Judy grew up in a large family. Her parents had 7 daughters, adopted 2 sons, and provided a home for 53 foster children over the years, 5 of whom stayed with them until high school graduation. Judy remembers that they all had chores to do and claims she was an amazing dishwasher, partly due to lots of practice since the counters were often full of dirty dishes. She mostly wore hand-me-downs that were often the wrong size or worn out or both. She often felt awkward in group settings, but she also says life was good in that large Christian family where love abounded.

When she was 9 years old, Judy, who by then was a tomboy nicknamed “Bugs” because of her fascination with insects, went to missions camp for the first time. She considered it a great privilege to be there and a life-changing experience. Some of the camp highlights for Judy were singing silly camp songs, learning new ways to pray, developing friendships (some that have lasted a lifetime), growing spiritually, and being enthralled with the missionaries who shared their stories. As a result, Judy developed a love for missions that she now instills in others.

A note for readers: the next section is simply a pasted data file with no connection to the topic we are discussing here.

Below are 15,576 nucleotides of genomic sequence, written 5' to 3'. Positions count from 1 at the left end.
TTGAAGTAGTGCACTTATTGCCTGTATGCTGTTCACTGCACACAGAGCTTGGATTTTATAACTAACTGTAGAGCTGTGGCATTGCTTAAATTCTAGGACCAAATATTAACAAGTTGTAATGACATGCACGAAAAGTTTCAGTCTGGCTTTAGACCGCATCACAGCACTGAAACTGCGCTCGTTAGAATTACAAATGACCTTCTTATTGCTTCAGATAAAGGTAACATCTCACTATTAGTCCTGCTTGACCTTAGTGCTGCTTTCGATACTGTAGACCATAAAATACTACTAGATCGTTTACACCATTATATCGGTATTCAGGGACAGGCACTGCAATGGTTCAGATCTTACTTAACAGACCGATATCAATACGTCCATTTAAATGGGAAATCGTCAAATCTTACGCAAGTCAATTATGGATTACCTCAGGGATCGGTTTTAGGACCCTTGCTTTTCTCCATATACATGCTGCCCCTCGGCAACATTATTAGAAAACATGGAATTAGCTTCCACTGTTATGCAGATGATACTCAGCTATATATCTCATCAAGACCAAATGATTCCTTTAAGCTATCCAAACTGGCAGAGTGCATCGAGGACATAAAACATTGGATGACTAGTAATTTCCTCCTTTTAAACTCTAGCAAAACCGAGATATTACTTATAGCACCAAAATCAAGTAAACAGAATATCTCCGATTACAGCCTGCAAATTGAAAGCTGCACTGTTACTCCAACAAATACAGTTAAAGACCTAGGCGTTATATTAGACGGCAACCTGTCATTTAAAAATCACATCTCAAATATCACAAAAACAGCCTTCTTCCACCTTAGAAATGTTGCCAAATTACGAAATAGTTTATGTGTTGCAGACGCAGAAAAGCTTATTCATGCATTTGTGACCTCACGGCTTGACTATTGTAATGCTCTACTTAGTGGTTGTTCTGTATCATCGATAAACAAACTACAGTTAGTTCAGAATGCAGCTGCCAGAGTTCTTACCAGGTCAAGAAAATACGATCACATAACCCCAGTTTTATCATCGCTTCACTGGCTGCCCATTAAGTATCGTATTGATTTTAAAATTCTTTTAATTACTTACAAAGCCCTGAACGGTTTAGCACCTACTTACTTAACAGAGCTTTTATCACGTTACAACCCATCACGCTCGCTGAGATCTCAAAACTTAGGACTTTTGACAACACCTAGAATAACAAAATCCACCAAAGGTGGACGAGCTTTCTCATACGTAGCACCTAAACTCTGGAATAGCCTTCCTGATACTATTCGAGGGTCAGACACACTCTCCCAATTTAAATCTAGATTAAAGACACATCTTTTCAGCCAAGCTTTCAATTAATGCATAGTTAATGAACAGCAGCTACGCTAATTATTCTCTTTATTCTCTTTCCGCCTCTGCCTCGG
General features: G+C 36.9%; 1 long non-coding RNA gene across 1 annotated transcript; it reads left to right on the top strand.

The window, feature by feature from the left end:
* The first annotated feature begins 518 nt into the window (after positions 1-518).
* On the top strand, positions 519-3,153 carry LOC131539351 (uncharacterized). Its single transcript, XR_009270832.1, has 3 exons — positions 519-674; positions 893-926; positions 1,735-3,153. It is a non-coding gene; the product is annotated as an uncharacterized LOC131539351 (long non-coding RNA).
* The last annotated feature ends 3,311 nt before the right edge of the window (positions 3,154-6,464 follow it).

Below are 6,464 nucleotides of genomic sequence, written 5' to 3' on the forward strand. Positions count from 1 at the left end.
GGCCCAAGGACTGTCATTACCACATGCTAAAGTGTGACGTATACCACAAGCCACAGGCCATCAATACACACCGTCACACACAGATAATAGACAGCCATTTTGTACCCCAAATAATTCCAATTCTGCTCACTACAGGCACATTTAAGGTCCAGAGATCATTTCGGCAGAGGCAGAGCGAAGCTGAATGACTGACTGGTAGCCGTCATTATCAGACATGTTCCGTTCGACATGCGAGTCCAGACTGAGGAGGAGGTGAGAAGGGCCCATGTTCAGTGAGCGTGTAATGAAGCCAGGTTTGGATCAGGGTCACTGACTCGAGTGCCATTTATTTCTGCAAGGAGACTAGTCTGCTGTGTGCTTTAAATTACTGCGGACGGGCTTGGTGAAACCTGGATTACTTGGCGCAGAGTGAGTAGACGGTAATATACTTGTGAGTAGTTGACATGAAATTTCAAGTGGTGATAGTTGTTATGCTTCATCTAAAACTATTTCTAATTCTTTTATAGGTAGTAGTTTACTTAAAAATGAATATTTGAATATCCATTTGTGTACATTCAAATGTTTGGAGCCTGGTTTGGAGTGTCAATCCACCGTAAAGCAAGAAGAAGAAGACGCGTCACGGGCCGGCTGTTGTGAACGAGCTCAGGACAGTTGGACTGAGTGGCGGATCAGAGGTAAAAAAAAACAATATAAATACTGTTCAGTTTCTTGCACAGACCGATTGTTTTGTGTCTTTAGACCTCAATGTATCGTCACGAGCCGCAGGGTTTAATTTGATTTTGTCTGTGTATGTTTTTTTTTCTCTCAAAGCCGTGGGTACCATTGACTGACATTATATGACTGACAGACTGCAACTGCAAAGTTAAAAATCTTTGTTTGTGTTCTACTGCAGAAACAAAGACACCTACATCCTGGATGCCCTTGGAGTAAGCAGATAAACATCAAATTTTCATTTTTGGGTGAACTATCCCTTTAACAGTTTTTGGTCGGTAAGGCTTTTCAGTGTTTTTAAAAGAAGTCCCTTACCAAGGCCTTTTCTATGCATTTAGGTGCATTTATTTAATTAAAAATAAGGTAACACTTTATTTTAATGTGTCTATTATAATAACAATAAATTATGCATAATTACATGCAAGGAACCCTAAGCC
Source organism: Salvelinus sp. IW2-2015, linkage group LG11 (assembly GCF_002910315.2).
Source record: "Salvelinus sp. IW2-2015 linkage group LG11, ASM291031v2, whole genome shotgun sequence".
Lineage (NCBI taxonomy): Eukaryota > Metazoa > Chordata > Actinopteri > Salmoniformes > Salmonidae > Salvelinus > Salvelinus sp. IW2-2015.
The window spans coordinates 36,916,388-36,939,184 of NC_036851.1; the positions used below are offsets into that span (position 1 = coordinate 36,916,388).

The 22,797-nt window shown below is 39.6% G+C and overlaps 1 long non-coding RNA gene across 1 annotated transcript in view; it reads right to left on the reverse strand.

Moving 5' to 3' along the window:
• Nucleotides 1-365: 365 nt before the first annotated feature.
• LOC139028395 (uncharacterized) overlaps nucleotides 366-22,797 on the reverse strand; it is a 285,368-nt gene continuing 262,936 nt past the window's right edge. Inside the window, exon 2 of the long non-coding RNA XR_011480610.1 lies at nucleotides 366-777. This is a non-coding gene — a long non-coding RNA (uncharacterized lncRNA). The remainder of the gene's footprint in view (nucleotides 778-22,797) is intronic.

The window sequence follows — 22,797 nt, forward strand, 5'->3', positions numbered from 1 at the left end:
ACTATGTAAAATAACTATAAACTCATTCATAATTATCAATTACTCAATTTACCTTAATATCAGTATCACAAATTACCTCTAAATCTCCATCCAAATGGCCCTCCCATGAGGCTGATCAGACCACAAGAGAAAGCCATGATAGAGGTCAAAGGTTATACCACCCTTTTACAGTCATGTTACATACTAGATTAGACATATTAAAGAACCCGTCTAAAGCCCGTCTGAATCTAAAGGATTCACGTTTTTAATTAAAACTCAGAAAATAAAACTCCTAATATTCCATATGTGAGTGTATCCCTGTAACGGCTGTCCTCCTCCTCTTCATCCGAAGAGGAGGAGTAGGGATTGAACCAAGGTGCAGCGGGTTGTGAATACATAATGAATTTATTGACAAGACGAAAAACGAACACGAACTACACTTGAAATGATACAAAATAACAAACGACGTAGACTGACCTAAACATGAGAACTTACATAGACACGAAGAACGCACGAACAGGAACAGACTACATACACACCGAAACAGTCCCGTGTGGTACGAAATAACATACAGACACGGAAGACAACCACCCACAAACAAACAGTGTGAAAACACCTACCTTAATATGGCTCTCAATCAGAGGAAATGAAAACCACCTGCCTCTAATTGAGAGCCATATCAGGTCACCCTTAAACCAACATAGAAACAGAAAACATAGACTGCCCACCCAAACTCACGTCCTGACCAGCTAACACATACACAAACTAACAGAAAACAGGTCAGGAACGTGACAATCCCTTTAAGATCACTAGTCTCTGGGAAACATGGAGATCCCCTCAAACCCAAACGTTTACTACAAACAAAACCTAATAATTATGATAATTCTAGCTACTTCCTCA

Report More than Numbers

I like the number 3. In fact, I like it so much that when my husband asked me to marry him, I asked him for 3 good reasons why I should. Fortunately he had 3 good reasons and we’ve been happily married 33 years. We also are the parents of 3 children.

Did I mention I like the number 3? Therefore I’m going to give you 3 good reasons why reporting what your WMU has accomplished in the past year is important. Notice I said what, not how many. While it’s certainly OK to tell how many people were involved, reporting is more than that. It’s sharing the stories of what your WMU did and how lives were changed as a result.

Let’s enthusiastically report to our churches what has been accomplished through WMU this past year for 3 good reasons.